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Agents: direct bookings harm student outcomes

An increase in students directly booking courses with education providers online will result in a dip in student satisfaction, agencies attending the EuroAsia Workshop in Turkey have said.

Agents from a number of countries joined the panel at the EuroAsia Workshop in Turkey. Photo: YEDAB

"Visa issues persist as an example of expertise that students will miss out on via direct bookings"

With digital transitions making traction across the industry, agencies are concerned that online applications at higher education level and direct bookings will threaten their businesses.

“Problems should be tackled by agencies and schools together”

Academic director at Aktif Education Abroad Agency, Burak Yilmaz, noted that students will miss out on expert advice that agencies can offer.

“[Direct bookings] should aim to increase the numbers, not to substitute agencies with artificial intelligence,” he said.

“Students look to [get] advice from agents including which school or programs to choose and of course the visa process.

“To be honest, none of the educational institutions have enough know-how, personnel or the infrastructure to handle all these personal relationships.”

He added that by taking both sides’ well-being into consideration, “in the long run, that would present as the most profitable and sustainable way”.

Speaking with The PIE News, YEDAB president and chairman of the board Osman Yilmaz emphasised the importance of agencies in the sector.

“As agencies, we not only promote the schools’ physical advantages but also counsel the students… [and]  present the best options of education for [students].”

Schools selling their own courses online directly would create “an obstacle” for students trying to get a better education, Yilmaz suggested.

Visa issues persist as an example of expertise that students will miss out on via direct bookings, according to the YEDAB president.

“[Visa issues] interrupt universal education,” he said.

In the last six months, Turkish education agencies have reported difficulties in obtaining visas for the UK, Yilmaz reminded workshop delegates.

“However some schools [have been worried] about losing their market areas and offer agencies… special promotions.”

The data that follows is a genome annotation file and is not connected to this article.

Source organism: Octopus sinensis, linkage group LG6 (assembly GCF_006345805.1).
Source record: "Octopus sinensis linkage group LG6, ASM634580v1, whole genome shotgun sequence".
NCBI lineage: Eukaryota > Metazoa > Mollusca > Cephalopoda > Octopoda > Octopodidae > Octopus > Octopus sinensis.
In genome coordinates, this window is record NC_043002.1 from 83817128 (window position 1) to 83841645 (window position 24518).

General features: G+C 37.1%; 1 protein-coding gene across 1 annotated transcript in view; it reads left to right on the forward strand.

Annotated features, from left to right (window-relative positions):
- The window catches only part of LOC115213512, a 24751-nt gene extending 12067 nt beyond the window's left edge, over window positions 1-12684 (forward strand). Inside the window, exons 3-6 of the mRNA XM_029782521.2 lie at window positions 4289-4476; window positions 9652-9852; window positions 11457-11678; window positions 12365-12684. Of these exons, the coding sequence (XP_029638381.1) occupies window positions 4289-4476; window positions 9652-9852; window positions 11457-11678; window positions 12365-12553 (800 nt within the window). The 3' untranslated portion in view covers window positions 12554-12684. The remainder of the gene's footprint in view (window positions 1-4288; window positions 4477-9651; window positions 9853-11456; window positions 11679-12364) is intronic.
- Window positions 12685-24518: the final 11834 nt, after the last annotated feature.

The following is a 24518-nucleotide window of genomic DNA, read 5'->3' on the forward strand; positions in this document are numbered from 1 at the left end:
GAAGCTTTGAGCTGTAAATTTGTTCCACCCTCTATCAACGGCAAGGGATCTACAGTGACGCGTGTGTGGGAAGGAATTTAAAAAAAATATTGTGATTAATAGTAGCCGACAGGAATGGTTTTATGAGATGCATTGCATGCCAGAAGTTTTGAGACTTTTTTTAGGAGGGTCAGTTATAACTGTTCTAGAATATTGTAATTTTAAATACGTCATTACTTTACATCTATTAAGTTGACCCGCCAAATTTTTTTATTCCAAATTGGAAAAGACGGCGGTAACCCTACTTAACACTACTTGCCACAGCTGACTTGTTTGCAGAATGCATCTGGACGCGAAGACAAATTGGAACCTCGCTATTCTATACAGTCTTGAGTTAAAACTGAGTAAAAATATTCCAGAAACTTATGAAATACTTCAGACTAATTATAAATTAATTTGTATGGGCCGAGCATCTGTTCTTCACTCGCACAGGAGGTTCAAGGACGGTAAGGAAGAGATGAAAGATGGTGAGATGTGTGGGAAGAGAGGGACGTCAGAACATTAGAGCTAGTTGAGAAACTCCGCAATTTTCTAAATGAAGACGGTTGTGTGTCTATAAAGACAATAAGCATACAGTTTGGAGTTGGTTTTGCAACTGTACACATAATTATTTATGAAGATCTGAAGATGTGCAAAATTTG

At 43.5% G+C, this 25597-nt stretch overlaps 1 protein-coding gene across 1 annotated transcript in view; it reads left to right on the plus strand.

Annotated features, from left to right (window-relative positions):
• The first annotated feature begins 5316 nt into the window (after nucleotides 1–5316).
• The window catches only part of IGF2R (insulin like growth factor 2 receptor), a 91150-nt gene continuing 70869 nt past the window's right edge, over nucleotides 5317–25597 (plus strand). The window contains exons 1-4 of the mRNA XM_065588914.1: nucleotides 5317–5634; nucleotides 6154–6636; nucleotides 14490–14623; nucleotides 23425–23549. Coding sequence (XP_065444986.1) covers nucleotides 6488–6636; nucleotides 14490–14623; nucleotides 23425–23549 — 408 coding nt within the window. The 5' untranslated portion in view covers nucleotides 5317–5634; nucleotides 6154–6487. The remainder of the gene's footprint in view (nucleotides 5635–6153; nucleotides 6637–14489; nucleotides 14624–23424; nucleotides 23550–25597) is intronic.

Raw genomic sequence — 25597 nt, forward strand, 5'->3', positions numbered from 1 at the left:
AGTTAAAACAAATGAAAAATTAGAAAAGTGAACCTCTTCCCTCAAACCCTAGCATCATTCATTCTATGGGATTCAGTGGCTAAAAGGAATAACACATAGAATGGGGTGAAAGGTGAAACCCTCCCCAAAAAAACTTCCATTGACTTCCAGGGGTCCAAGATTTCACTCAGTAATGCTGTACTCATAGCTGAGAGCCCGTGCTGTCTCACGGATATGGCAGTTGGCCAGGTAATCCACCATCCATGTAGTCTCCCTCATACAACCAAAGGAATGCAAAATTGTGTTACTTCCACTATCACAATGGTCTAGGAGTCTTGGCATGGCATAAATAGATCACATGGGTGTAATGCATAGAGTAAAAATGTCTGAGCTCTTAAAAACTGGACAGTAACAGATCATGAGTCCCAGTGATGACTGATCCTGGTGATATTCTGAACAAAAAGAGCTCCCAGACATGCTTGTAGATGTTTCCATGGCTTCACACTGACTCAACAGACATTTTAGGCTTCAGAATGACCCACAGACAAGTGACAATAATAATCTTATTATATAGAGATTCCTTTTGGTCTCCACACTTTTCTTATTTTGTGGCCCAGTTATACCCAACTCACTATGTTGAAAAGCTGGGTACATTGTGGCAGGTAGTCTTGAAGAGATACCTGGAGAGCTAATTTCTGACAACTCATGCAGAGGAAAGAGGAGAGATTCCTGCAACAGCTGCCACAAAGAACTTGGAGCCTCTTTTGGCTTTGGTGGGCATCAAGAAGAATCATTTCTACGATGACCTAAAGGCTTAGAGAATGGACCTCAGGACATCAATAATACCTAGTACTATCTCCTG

Other points noted at the session highlighted commission rates and payments, and the negative impact of geopolitical issues on visa processes.

Restrictions on immigration, visa issues and changes in work permits increasingly put the industry in a difficult situation, agents said.

“Agency commissions shouldn’t be evaluated as costs but as a profitable investment to their own business,” Yilmaz at Aktif noted, adding that “problems should be tackled by agencies and schools together”.

Other agents speaking on the panel at the EuroAsia Workshop included Shireen Abu Nasra of Regent Education Consultants and Services, United Arab Emirates, Otto Laszlo Nagy of IHH, Hungary, Ali Anbori of International Consultants, Iraq, and Chayarnithsarr Khanijor of TIECA, Thailand.

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3 Responses to Agents: direct bookings harm student outcomes

  1. Broadly I agree with the principle of this, but the reason schools are increasingly targeting students direct is because the agents are demanding unrealistic levels of commission.
    When commissions were affordable, clients could rely on agents to select the most appropriate school for their needs; nowadays many suitable schools will not be chosen simply because the commissions they are willing or able to pay are too low. So the client thinks they are getting impartial advice but often this is not the case – they are being directed to the school paying the highest commission provided that they are still ‘good enough’.
    There are still some agents who will take a level of commission that is affordable for both school and agency, but these agencies are now in the minority. So for the schools it is a fight for survival – what choice do they have if they can’t afford the commissions?

  2. Absolute rubbish. Over 70% of our students come to us directly. We experience minimal visa rejections and provide a fantastic service.

    Most agents send students to the most expensive schools So they can get the most commission, they don’t care about the quality of the education.

    If more schools were able to better rely on direct students the quality of the education would increase as ELT providers would not have to give away their profits to agencies.

  3. Agents are only interested in financial gains for a quick turn round; more often than not advice given is not necessarily for the benefit of student .
    HEI are well equipped o offer better advice on visa requirements etc

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